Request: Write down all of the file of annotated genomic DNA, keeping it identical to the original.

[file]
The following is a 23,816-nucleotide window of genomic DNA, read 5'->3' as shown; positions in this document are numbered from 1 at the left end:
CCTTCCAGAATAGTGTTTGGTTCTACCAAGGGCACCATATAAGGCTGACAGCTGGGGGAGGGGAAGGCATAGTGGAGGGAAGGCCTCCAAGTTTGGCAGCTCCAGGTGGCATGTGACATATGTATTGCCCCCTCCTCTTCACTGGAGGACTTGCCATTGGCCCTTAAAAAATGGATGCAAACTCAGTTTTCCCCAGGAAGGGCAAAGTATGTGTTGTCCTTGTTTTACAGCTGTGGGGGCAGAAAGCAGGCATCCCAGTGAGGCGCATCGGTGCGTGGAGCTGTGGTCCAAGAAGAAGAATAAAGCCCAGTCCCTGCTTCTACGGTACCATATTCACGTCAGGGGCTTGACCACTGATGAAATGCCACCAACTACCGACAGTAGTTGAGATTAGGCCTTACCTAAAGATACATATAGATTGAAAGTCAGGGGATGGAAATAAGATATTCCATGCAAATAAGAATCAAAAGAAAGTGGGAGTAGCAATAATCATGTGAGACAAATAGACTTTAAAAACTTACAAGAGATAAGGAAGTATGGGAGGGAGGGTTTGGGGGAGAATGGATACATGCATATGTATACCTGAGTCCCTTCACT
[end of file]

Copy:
The following is a 23,816-nucleotide window of genomic DNA, read 5'->3' as shown; positions in this document are numbered from 1 at the left end:
CCTTCCAGAATAGTGTTTGGTTCTACCAAGGGCACCATATAAGGCTGACAGCTGGGGGAGGGGAAGGCATAGTGGAGGGAAGGCCTCCAAGTTTGGCAGCTCCAGGTGGCATGTGACATATGTATTGCCCCCTCCTCTTCACTGGAGGACTTGCCATTGGCCCTTAAAAAATGGATGCAAACTCAGTTTTCCCCAGGAAGGGCAAAGTATGTGTTGTCCTTGTTTTACAGCTGTGGGGGCAGAAAGCAGGCATCCCAGTGAGGCGCATCGGTGCGTGGAGCTGTGGTCCAAGAAGAAGAATAAAGCCCAGTCCCTGCTTCTACGGTACCATATTCACGTCAGGGGCTTGACCACTGATGAAATGCCACCAACTACCGACAGTAGTTGAGATTAGGCCTTACCTAAAGATACATATAGATTGAAAGTCAGGGGATGGAAATAAGATATTCCATGCAAATAAGAATCAAAAGAAAGTGGGAGTAGCAATAATCATGTGAGACAAATAGACTTTAAAAACTTACAAGAGATAAGGAAGTATGGGAGGGAGGGTTTGGGGGAGAATGGATACATGCATATGTATACCTGAGTCCCTTCACT